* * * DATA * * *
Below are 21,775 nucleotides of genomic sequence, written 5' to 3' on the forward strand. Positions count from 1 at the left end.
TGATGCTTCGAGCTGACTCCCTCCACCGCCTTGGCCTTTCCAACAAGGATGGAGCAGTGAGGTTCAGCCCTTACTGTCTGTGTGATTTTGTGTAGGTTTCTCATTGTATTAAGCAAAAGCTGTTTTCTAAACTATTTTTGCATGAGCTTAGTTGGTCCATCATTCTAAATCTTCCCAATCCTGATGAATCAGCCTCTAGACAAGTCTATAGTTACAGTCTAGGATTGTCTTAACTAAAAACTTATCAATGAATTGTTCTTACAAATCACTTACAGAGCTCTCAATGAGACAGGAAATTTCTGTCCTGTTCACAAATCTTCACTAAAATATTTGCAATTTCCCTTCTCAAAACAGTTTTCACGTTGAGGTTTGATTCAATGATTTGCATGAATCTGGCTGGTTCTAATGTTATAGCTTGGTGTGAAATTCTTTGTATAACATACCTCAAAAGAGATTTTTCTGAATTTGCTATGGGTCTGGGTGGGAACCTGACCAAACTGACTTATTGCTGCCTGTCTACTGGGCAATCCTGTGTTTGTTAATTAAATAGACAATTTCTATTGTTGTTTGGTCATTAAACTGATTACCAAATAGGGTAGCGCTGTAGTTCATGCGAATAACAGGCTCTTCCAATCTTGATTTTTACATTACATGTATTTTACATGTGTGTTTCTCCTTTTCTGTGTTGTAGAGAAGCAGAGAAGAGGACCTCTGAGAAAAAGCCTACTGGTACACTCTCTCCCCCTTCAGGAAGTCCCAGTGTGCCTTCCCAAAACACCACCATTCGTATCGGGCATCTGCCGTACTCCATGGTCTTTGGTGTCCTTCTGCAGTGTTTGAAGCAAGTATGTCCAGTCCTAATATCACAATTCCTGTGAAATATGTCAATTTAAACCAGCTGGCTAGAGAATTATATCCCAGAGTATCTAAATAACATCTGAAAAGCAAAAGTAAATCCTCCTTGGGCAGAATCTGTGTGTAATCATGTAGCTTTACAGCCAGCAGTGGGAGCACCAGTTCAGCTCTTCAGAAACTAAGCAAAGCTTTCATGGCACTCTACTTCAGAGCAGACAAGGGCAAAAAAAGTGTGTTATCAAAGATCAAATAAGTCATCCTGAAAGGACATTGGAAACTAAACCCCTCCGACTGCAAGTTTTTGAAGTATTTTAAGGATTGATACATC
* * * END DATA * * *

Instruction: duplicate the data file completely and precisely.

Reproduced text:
Below are 21,775 nucleotides of genomic sequence, written 5' to 3' on the forward strand. Positions count from 1 at the left end.
TGATGCTTCGAGCTGACTCCCTCCACCGCCTTGGCCTTTCCAACAAGGATGGAGCAGTGAGGTTCAGCCCTTACTGTCTGTGTGATTTTGTGTAGGTTTCTCATTGTATTAAGCAAAAGCTGTTTTCTAAACTATTTTTGCATGAGCTTAGTTGGTCCATCATTCTAAATCTTCCCAATCCTGATGAATCAGCCTCTAGACAAGTCTATAGTTACAGTCTAGGATTGTCTTAACTAAAAACTTATCAATGAATTGTTCTTACAAATCACTTACAGAGCTCTCAATGAGACAGGAAATTTCTGTCCTGTTCACAAATCTTCACTAAAATATTTGCAATTTCCCTTCTCAAAACAGTTTTCACGTTGAGGTTTGATTCAATGATTTGCATGAATCTGGCTGGTTCTAATGTTATAGCTTGGTGTGAAATTCTTTGTATAACATACCTCAAAAGAGATTTTTCTGAATTTGCTATGGGTCTGGGTGGGAACCTGACCAAACTGACTTATTGCTGCCTGTCTACTGGGCAATCCTGTGTTTGTTAATTAAATAGACAATTTCTATTGTTGTTTGGTCATTAAACTGATTACCAAATAGGGTAGCGCTGTAGTTCATGCGAATAACAGGCTCTTCCAATCTTGATTTTTACATTACATGTATTTTACATGTGTGTTTCTCCTTTTCTGTGTTGTAGAGAAGCAGAGAAGAGGACCTCTGAGAAAAAGCCTACTGGTACACTCTCTCCCCCTTCAGGAAGTCCCAGTGTGCCTTCCCAAAACACCACCATTCGTATCGGGCATCTGCCGTACTCCATGGTCTTTGGTGTCCTTCTGCAGTGTTTGAAGCAAGTATGTCCAGTCCTAATATCACAATTCCTGTGAAATATGTCAATTTAAACCAGCTGGCTAGAGAATTATATCCCAGAGTATCTAAATAACATCTGAAAAGCAAAAGTAAATCCTCCTTGGGCAGAATCTGTGTGTAATCATGTAGCTTTACAGCCAGCAGTGGGAGCACCAGTTCAGCTCTTCAGAAACTAAGCAAAGCTTTCATGGCACTCTACTTCAGAGCAGACAAGGGCAAAAAAAGTGTGTTATCAAAGATCAAATAAGTCATCCTGAAAGGACATTGGAAACTAAACCCCTCCGACTGCAAGTTTTTGAAGTATTTTAAGGATTGATACATC